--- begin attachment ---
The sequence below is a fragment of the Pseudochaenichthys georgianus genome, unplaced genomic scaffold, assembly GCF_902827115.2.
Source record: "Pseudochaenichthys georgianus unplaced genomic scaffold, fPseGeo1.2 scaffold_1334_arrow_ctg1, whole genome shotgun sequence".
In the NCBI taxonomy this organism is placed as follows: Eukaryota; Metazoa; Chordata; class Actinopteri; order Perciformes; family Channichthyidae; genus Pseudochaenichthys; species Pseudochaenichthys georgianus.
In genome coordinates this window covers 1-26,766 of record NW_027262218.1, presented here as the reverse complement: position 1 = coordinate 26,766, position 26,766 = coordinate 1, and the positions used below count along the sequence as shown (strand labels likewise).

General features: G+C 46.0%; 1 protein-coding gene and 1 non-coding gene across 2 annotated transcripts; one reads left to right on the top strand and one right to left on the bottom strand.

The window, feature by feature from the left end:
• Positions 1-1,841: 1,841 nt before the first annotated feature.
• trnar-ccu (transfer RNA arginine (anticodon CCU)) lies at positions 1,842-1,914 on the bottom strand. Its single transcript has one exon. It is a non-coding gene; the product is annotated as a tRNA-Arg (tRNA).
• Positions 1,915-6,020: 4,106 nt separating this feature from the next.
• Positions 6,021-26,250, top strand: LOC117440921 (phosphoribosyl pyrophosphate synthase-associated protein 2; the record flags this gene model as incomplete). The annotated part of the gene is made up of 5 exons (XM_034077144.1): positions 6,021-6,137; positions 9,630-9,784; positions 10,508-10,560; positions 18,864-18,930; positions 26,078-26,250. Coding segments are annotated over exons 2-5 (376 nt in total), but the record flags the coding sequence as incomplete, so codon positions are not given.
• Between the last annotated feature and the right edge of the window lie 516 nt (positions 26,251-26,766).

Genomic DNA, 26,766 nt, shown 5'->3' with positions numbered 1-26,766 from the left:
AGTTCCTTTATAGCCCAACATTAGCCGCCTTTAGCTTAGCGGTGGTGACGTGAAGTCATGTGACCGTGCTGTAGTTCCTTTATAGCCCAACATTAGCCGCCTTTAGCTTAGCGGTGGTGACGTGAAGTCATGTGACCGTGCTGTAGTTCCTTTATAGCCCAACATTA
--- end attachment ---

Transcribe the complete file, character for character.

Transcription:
The sequence below is a fragment of the Pseudochaenichthys georgianus genome, unplaced genomic scaffold, assembly GCF_902827115.2.
Source record: "Pseudochaenichthys georgianus unplaced genomic scaffold, fPseGeo1.2 scaffold_1334_arrow_ctg1, whole genome shotgun sequence".
In the NCBI taxonomy this organism is placed as follows: Eukaryota; Metazoa; Chordata; class Actinopteri; order Perciformes; family Channichthyidae; genus Pseudochaenichthys; species Pseudochaenichthys georgianus.
In genome coordinates this window covers 1-26,766 of record NW_027262218.1, presented here as the reverse complement: position 1 = coordinate 26,766, position 26,766 = coordinate 1, and the positions used below count along the sequence as shown (strand labels likewise).

General features: G+C 46.0%; 1 protein-coding gene and 1 non-coding gene across 2 annotated transcripts; one reads left to right on the top strand and one right to left on the bottom strand.

The window, feature by feature from the left end:
• Positions 1-1,841: 1,841 nt before the first annotated feature.
• trnar-ccu (transfer RNA arginine (anticodon CCU)) lies at positions 1,842-1,914 on the bottom strand. Its single transcript has one exon. It is a non-coding gene; the product is annotated as a tRNA-Arg (tRNA).
• Positions 1,915-6,020: 4,106 nt separating this feature from the next.
• Positions 6,021-26,250, top strand: LOC117440921 (phosphoribosyl pyrophosphate synthase-associated protein 2; the record flags this gene model as incomplete). The annotated part of the gene is made up of 5 exons (XM_034077144.1): positions 6,021-6,137; positions 9,630-9,784; positions 10,508-10,560; positions 18,864-18,930; positions 26,078-26,250. Coding segments are annotated over exons 2-5 (376 nt in total), but the record flags the coding sequence as incomplete, so codon positions are not given.
• Between the last annotated feature and the right edge of the window lie 516 nt (positions 26,251-26,766).

Genomic DNA, 26,766 nt, shown 5'->3' with positions numbered 1-26,766 from the left:
AGTTCCTTTATAGCCCAACATTAGCCGCCTTTAGCTTAGCGGTGGTGACGTGAAGTCATGTGACCGTGCTGTAGTTCCTTTATAGCCCAACATTAGCCGCCTTTAGCTTAGCGGTGGTGACGTGAAGTCATGTGACCGTGCTGTAGTTCCTTTATAGCCCAACATTA